Phil Jackson could very well be the Knight in golden armor the Knicks need, but there are obvious conflicts that must first be resolved. Primarily, the issue of autonomy can’t sit well at the capstone of the Knicks’ pyramid. After securing Carmelo Anthony, James Dolan went to great lengths to make Madison Square Garden feel like his star’s second home, surrounding him with familiar and trusted faces (Warkentein, J.R. Smith, Kenyon Martin, Marcus Camby, hand picked coach Mike Woodson, and the good folks at Creative Artists Agency). Since the fateful trade, Dolan has also restored his front office to a comfortable amalgam of sycophants – Allan Houston, Steve Mills and even an abortive attempt at Isiah Thomas. Will Phil Jackson agree to be just another cog in this intricate cluster-fuckery-machine? Will Phil Jackson agree to prioritize stroking Dolan’s and Anthony’s egos above restoring the Knicks in the NBA’s competitive landscape? Not according to the Daily News’ Mitch Lawrence:
[M]aybe this entire story goes away next week when Jackson does his due diligence on Dolan and the Garden’s corporate world and finds that the front office is overstaffed with lieutenants who aren’t going anywhere. Then Jackson will tell the Knicks, thanks but no thanks.
That’s the answer we expect, based on a few conversations with people who know Jackson fairly well. They say he’d never agree to come in and try to rebuild the Knicks, if Dolan insists on continuing to think he’s another Jerry West.
“Phil would have to get assurances that Dolan would remove himself, entirely,” said one source. “Dolan gave up a lot of control with Donnie. He would have to give up even more with Phil.”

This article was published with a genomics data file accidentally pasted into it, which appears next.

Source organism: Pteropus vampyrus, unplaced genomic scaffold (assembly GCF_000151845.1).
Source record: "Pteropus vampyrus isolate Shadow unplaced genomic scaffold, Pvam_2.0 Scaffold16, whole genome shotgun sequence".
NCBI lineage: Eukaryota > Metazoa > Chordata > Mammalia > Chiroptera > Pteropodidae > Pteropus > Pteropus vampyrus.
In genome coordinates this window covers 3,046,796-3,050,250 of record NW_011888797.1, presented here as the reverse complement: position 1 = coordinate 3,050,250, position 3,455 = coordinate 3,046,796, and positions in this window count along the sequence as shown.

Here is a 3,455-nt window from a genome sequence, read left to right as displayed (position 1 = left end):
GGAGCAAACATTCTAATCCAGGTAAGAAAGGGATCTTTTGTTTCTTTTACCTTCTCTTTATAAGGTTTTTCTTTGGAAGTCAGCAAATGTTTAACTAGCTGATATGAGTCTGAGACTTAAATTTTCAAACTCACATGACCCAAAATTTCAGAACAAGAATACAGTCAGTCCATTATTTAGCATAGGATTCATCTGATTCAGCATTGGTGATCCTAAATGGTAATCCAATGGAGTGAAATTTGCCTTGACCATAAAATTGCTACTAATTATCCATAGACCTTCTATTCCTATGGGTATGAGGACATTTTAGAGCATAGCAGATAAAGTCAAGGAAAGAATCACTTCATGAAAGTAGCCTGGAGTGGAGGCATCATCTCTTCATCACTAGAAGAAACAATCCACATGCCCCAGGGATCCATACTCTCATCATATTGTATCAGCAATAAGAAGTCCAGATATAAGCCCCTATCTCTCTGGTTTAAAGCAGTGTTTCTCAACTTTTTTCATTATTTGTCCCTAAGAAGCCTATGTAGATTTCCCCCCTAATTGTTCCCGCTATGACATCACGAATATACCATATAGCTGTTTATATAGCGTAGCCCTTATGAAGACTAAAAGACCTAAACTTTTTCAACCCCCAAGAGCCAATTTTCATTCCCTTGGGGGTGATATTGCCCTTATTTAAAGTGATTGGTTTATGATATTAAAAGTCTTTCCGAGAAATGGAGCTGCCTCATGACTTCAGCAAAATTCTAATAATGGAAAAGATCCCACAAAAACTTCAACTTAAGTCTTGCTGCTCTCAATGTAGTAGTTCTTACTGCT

Donnie Walsh came in with all sorts of promises from Dolan that he would get “full autonomy,” only to find his boss working behind the scenes to bring Anthony to New York a little more than three years ago. Walsh had basically nothing to do with the deal and was horrified when he saw the extent to which Dolan, working in deep secrecy with Isiah Thomas, gutted the team for a limited superstar.
Walsh wasn’t Dolan’s hire, so in the end he didn’t have to keep his word. He was foisted on the Knicks by David Stern in the wake of the Thomas sex-harassment scandal.
But if Dolan hires Jackson, then the boss has to keep his promise this time. And make no mistake, Jackson is not leaving his cushy life in his beachside condo in Southern California if he doesn’t have it in writing that Dolan can’t interfere. No questions asked.
Jackson isn’t going to stand for Dolan’s meddling, nor should he. He isn’t going to stand for Knicks’
NSA PR staff following him and deciding when and to whom he may speak. He could probably score dozens of jobs with assurances that he be left to his devices. I anticipate that if Jackson agrees to come to New York it will be under iron-clad conditions guaranteeing front-office autonomy, including the ability to speak freely. Jackson will not agree to be treated like a child, subject to rigid and meaningless corporate structures and rules, competing with Dolan lackeys to advance the basketball agenda over the bullshit agenda. So before Jackson agrees to take the Knicks job, Dolan will have to agree to allow Jackson to dismantle the front office’s walls of dung. While I won’t call that an impossibility, since Dolan is nothing if not capricious, the following questions will have to be answered:
- What of CAA?
- What of Steve Mills?
- What of Allan Houston?
- What of Warkentein?
- What of Isiah Thomas?
- What of the media policy/Jonathan Sopranowitz?
- What of Dolan’s own say in matters of his toys?
If it seems far fetched that Dolan would agree to let anyone wipe away the vermin that have called MSG home for 14 years, well, it probably is.